TALKS are to start with ministers over making a Scottish university a UK centre for anti-doping research.

The move began after Stirling MP Steven Paterson raised the issue of doping in sport at Westminster, calling for further resources to be committed and increased transparency in anti-doping effort.

It comes a matter of weeks after the Rio de Janeiro laboratory responsible for processing all athletes' drug test samples at the summer Olympics, due to open on August 5, has been suspended by the World Anti-Doping Agency.


WADA said the lab was shut down due to "non-conformity with the International Standard for Laboratories" and is prohibited from "carrying out all anti-doping analyses on urine and blood samples."

Mr Paterson has received a positive response from the Parliamentary Under-Secretary of State for Sport, Tourism and Heritage, Tracey Crouch, to the suggestion that a centre for anti-doping research could be established at Stirling University given what he saw as the expertise in the field to be found there.

Stirling researchers are currently undertaking four WADA-commissioned projects examining drug use in sport, to help shape global anti-doping programmes and make them more relevant and effective.

One project involves exploring athletes’ attitudes on the fairness of current anti-doping programmes and how they believe they affect their success.


Mr Paterson has told Ms Crouch: “Given the expertise of sports researchers and experienced athletes associated with the University, I think there an opportunity to create a leading centre for anti-doping research and education here in the UK, and specifically where the expertise already is at Stirling.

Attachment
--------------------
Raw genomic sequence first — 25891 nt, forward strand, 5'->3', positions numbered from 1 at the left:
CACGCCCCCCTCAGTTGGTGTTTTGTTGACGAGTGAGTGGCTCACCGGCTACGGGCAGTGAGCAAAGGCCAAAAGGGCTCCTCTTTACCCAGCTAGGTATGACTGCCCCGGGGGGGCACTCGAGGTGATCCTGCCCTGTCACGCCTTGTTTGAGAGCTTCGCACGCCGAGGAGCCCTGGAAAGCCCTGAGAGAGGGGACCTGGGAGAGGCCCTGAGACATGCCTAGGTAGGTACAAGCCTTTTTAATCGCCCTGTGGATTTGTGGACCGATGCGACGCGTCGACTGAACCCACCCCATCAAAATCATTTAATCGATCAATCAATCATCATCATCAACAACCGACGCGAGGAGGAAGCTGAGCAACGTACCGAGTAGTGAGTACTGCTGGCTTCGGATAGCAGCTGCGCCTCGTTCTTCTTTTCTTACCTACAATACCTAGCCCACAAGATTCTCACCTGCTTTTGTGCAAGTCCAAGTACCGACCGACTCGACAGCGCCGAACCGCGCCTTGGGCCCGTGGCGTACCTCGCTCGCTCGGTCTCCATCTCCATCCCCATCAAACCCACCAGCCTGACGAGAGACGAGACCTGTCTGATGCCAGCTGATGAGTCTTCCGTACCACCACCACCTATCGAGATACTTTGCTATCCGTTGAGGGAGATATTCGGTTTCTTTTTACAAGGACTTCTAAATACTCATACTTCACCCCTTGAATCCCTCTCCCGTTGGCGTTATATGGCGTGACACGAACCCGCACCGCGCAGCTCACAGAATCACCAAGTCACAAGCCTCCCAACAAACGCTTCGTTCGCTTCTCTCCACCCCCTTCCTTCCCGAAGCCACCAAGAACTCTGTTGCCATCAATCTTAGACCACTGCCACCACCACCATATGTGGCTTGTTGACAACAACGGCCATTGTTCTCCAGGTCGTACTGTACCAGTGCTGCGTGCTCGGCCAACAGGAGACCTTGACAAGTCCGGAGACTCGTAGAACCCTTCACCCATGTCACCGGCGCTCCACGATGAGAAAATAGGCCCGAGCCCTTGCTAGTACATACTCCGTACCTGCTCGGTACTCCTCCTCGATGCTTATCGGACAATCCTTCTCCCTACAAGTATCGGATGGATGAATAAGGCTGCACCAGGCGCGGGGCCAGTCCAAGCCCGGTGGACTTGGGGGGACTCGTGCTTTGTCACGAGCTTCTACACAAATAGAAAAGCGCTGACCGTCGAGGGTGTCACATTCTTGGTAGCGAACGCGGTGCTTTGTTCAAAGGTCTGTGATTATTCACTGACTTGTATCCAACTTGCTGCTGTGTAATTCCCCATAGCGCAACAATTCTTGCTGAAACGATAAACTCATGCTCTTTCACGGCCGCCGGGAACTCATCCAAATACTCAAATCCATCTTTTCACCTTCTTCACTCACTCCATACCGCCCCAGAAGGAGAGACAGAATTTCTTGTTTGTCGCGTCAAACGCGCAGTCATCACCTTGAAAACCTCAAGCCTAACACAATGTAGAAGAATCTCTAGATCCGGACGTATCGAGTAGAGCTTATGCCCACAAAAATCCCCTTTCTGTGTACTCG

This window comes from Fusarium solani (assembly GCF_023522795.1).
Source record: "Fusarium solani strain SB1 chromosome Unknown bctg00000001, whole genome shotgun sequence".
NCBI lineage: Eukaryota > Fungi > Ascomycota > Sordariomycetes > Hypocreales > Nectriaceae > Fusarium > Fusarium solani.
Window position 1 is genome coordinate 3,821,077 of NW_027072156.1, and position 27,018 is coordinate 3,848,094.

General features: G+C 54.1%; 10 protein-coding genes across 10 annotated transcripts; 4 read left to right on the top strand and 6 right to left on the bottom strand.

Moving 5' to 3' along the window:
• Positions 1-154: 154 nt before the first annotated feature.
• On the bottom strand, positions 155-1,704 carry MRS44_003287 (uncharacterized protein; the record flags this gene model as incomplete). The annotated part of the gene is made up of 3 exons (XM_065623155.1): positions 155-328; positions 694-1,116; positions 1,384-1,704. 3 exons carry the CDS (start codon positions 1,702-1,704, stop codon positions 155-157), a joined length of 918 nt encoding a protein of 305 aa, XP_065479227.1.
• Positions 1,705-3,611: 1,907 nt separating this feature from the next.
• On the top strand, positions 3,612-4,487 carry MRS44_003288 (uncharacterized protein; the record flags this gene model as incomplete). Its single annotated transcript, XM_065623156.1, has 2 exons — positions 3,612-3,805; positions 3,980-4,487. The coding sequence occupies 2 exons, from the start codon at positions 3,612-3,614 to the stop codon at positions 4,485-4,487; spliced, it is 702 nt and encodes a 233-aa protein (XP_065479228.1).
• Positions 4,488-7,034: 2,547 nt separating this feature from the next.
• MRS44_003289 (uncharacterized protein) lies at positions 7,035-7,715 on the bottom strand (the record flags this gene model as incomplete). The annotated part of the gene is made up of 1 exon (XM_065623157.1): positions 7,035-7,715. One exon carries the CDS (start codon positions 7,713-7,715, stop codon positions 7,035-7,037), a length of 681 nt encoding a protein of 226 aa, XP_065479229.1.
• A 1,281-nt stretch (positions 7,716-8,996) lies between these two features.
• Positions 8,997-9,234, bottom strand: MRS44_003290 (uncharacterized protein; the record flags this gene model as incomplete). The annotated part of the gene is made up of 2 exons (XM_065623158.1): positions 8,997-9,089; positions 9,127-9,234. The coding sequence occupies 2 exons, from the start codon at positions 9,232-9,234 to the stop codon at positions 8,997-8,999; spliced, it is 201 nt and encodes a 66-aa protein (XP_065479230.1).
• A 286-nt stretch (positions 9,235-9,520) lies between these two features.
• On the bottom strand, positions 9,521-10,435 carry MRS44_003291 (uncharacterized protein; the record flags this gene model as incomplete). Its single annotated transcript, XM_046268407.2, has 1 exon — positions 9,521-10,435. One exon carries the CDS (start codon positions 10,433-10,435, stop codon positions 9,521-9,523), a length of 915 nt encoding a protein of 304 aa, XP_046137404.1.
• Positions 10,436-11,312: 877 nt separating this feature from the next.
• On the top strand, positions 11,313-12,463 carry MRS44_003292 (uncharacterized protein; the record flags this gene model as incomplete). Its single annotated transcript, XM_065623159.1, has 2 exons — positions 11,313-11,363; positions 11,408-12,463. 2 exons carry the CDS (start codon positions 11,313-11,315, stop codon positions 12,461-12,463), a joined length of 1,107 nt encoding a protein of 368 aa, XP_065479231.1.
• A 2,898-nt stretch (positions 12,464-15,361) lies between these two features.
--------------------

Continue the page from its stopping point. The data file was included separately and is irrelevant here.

“I hope this is something the minster would be able to consider, and perhaps meet with me and representatives of the university in due course to discuss the idea in more detail.”

He added: “The issue of doping in sport is a huge challenge facing the international sporting community in this Olympic year, with the uncovering of a widespread and systemic doping operation in Russian athletics that has seen the team banned from the Olympics and the possibility that many other countries face similar bans.

“Researchers at Stirling University have been working on these issues for over 12 years, and have developed considerable expertise that can be used to monitor and enhance efforts to enforce the highest standards in anti-doping efforts".

Ms Crouch has has agreed to a meeting with representatives of the university and has told Mr Paterson that he was "right to speak about the work of the University of Stirling with such pride".


In April, leading anti-doping researcher Dr Paul Dimeo of the university's faculty of health sciences and sport was appointed chairman of the USA Cycling Anti-Doping Committee. He will head up one of two new advisory boards, set up to support USA Cycling in its efforts to increase safety and ensure clean competition in American bike racing in the wake of the Lance Armstrong scandal.

Mr Paterson added: “I am pleased that the Minster looked positively on the initiative suggested by Stirling University, and that she was willing to meet with experts from the university in due course to discuss how we can continue to pursue rigorous anti-doping efforts to the maximum possible effect in future."

A university spokesman said: "Stirling is Scotland’s university for sporting excellence and researchers at the university have been examining drug use in sport for over 12 years and have been working with the World Anti-Doping Agency to shape global anti-doping programmes.

"Given the expertise of sport researchers in this field and experienced athletes associated with the university, the faculty of health sciences and sport is in the very early stages of exploring the opportunity to create a leading centre for anti-doping research and education at Stirling and is in talks with potential collaborators.”